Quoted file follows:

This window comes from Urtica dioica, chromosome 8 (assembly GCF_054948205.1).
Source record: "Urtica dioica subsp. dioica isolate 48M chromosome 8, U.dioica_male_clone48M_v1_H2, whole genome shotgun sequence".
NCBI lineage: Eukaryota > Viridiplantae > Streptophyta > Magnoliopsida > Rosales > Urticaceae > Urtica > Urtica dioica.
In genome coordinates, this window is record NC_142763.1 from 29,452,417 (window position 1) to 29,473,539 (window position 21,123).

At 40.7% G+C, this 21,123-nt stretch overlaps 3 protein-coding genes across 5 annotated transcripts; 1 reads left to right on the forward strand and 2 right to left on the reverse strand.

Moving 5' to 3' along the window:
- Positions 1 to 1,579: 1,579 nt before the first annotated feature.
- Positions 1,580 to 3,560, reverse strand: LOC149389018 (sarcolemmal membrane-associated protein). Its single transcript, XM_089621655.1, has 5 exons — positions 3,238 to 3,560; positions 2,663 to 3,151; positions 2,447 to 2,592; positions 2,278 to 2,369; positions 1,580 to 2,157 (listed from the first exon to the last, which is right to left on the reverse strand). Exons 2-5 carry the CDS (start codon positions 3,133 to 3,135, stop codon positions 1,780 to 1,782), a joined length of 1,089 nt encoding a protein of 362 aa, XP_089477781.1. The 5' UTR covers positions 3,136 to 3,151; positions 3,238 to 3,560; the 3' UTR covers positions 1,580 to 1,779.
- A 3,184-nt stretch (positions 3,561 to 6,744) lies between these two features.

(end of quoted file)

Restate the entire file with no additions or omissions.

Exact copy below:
This window comes from Urtica dioica, chromosome 8 (assembly GCF_054948205.1).
Source record: "Urtica dioica subsp. dioica isolate 48M chromosome 8, U.dioica_male_clone48M_v1_H2, whole genome shotgun sequence".
NCBI lineage: Eukaryota > Viridiplantae > Streptophyta > Magnoliopsida > Rosales > Urticaceae > Urtica > Urtica dioica.
In genome coordinates, this window is record NC_142763.1 from 29,452,417 (window position 1) to 29,473,539 (window position 21,123).

At 40.7% G+C, this 21,123-nt stretch overlaps 3 protein-coding genes across 5 annotated transcripts; 1 reads left to right on the forward strand and 2 right to left on the reverse strand.

Moving 5' to 3' along the window:
- Positions 1 to 1,579: 1,579 nt before the first annotated feature.
- Positions 1,580 to 3,560, reverse strand: LOC149389018 (sarcolemmal membrane-associated protein). Its single transcript, XM_089621655.1, has 5 exons — positions 3,238 to 3,560; positions 2,663 to 3,151; positions 2,447 to 2,592; positions 2,278 to 2,369; positions 1,580 to 2,157 (listed from the first exon to the last, which is right to left on the reverse strand). Exons 2-5 carry the CDS (start codon positions 3,133 to 3,135, stop codon positions 1,780 to 1,782), a joined length of 1,089 nt encoding a protein of 362 aa, XP_089477781.1. The 5' UTR covers positions 3,136 to 3,151; positions 3,238 to 3,560; the 3' UTR covers positions 1,580 to 1,779.
- A 3,184-nt stretch (positions 3,561 to 6,744) lies between these two features.